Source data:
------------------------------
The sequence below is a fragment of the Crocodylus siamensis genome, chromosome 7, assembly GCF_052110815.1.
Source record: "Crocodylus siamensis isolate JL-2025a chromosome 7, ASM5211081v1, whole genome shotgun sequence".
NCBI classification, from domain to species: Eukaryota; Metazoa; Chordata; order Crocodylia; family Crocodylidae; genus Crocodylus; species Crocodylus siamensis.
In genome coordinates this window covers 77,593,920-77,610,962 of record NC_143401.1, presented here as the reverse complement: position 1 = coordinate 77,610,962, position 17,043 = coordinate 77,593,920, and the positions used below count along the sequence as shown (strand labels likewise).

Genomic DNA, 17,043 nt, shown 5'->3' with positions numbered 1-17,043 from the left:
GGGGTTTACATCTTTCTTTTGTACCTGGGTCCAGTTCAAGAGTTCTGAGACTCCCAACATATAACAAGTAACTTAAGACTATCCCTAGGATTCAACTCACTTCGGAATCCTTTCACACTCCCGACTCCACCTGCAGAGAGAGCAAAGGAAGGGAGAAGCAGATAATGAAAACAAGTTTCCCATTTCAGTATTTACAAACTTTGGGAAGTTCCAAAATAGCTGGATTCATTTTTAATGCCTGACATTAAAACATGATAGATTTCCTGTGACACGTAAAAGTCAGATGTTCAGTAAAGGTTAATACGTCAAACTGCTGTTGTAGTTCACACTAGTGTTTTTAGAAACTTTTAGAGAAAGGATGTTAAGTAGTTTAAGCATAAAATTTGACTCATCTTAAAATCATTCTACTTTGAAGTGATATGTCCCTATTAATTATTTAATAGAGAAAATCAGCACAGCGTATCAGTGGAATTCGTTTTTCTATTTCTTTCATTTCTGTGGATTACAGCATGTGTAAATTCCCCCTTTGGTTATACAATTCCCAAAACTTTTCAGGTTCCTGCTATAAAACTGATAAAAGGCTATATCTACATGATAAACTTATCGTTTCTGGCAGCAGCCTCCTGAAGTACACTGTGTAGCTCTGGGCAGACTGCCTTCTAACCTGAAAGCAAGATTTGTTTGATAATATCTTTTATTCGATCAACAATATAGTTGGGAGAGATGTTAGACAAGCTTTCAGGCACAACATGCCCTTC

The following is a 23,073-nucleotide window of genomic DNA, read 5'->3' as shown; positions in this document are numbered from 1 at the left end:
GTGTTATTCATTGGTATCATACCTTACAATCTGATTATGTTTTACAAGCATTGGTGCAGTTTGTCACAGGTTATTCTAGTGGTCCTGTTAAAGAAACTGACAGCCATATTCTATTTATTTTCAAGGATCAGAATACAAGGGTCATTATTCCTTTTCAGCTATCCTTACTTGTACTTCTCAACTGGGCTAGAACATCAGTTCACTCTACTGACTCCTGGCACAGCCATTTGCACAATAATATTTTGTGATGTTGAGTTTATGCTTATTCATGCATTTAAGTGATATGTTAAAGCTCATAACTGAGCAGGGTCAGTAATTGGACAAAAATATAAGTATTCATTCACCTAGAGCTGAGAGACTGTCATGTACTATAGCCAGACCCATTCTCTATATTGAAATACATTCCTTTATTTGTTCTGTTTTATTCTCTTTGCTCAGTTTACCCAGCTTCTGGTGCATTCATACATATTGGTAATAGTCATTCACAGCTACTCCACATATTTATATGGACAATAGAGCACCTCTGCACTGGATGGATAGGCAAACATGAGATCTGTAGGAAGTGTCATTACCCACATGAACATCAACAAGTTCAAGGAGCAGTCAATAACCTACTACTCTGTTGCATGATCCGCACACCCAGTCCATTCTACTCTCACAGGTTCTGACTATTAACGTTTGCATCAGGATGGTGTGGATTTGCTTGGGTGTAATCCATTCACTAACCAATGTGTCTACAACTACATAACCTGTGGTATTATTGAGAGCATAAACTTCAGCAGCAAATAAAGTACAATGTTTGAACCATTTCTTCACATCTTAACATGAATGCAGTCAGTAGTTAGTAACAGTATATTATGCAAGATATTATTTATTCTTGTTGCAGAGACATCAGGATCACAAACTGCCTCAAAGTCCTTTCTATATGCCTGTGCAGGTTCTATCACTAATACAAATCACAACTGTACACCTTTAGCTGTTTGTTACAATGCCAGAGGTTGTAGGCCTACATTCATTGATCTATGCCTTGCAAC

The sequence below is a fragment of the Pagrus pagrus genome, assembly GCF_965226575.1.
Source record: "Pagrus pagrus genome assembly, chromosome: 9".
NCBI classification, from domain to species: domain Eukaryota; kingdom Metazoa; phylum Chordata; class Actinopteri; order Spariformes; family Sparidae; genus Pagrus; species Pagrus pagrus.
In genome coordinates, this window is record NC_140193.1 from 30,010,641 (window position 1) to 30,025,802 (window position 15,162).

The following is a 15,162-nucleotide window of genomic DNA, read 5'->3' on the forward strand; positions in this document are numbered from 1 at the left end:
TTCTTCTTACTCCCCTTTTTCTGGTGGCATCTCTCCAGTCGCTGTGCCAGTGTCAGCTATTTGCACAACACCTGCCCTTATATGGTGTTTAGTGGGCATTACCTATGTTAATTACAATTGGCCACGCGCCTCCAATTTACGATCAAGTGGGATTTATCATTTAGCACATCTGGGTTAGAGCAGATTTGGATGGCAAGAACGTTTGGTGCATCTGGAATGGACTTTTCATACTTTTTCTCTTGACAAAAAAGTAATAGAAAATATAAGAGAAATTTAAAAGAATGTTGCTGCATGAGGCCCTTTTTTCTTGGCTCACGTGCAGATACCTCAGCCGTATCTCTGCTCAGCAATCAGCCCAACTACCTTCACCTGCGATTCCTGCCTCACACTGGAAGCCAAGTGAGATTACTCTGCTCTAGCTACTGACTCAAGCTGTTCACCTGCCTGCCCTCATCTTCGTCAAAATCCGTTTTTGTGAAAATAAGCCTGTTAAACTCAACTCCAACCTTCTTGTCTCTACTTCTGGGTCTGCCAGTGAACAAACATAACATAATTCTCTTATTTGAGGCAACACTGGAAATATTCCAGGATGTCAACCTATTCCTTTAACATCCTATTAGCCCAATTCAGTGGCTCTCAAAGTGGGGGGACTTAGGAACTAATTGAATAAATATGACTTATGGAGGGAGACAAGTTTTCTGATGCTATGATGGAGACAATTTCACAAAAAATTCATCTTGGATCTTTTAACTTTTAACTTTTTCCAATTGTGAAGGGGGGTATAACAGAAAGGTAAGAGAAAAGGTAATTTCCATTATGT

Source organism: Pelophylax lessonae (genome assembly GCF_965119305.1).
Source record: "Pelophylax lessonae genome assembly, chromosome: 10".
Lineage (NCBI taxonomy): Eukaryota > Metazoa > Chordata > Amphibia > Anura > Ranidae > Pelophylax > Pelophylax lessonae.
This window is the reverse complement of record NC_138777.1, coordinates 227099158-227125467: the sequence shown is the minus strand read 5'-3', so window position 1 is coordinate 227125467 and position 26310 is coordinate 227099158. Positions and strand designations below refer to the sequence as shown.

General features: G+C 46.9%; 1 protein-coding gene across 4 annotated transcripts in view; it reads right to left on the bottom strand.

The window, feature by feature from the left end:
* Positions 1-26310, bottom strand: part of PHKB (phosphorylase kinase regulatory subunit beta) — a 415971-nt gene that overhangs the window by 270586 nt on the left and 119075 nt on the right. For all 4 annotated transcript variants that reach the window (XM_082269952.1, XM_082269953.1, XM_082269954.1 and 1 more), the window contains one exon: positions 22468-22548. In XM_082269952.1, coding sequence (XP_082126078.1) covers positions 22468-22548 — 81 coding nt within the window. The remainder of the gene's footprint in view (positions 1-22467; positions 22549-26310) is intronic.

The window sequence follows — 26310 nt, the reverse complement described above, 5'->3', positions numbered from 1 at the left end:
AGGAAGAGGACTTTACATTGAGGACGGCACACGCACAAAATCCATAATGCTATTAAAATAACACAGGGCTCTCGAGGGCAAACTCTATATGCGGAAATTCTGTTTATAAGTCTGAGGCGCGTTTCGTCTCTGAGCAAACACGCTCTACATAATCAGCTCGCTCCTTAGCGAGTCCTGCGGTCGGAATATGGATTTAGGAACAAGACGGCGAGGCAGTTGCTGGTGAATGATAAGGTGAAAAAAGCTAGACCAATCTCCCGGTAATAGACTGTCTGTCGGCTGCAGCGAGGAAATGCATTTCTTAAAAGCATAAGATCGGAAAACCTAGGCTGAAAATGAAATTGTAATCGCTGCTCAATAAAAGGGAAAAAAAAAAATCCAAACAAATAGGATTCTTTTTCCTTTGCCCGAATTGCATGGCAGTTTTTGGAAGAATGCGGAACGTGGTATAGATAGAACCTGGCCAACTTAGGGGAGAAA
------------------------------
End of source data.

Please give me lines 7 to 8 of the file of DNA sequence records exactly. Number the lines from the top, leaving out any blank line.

The following is a 23,073-nucleotide window of genomic DNA, read 5'->3' as shown; positions in this document are numbered from 1 at the left end:
GTGTTATTCATTGGTATCATACCTTACAATCTGATTATGTTTTACAAGCATTGGTGCAGTTTGTCACAGGTTATTCTAGTGGTCCTGTTAAAGAAACTGACAGCCATATTCTATTTATTTTCAAGGATCAGAATACAAGGGTCATTATTCCTTTTCAGCTATCCTTACTTGTACTTCTCAACTGGGCTAGAACATCAGTTCACTCTACTGACTCCTGGCACAGCCATTTGCACAATAATATTTTGTGATGTTGAGTTTATGCTTATTCATGCATTTAAGTGATATGTTAAAGCTCATAACTGAGCAGGGTCAGTAATTGGACAAAAATATAAGTATTCATTCACCTAGAGCTGAGAGACTGTCATGTACTATAGCCAGACCCATTCTCTATATTGAAATACATTCCTTTATTTGTTCTGTTTTATTCTCTTTGCTCAGTTTACCCAGCTTCTGGTGCATTCATACATATTGGTAATAGTCATTCACAGCTACTCCACATATTTATATGGACAATAGAGCACCTCTGCACTGGATGGATAGGCAAACATGAGATCTGTAGGAAGTGTCATTACCCACATGAACATCAACAAGTTCAAGGAGCAGTCAATAACCTACTACTCTGTTGCATGATCCGCACACCCAGTCCATTCTACTCTCACAGGTTCTGACTATTAACGTTTGCATCAGGATGGTGTGGATTTGCTTGGGTGTAATCCATTCACTAACCAATGTGTCTACAACTACATAACCTGTGGTATTATTGAGAGCATAAACTTCAGCAGCAAATAAAGTACAATGTTTGAACCATTTCTTCACATCTTAACATGAATGCAGTCAGTAGTTAGTAACAGTATATTATGCAAGATATTATTTATTCTTGTTGCAGAGACATCAGGATCACAAACTGCCTCAAAGTCCTTTCTATATGCCTGTGCAGGTTCTATCACTAATACAAATCACAACTGTACACCTTTAGCTGTTTGTTACAATGCCAGAGGTTGTAGGCCTACATTCATTGATCTATGCCTTGCAAC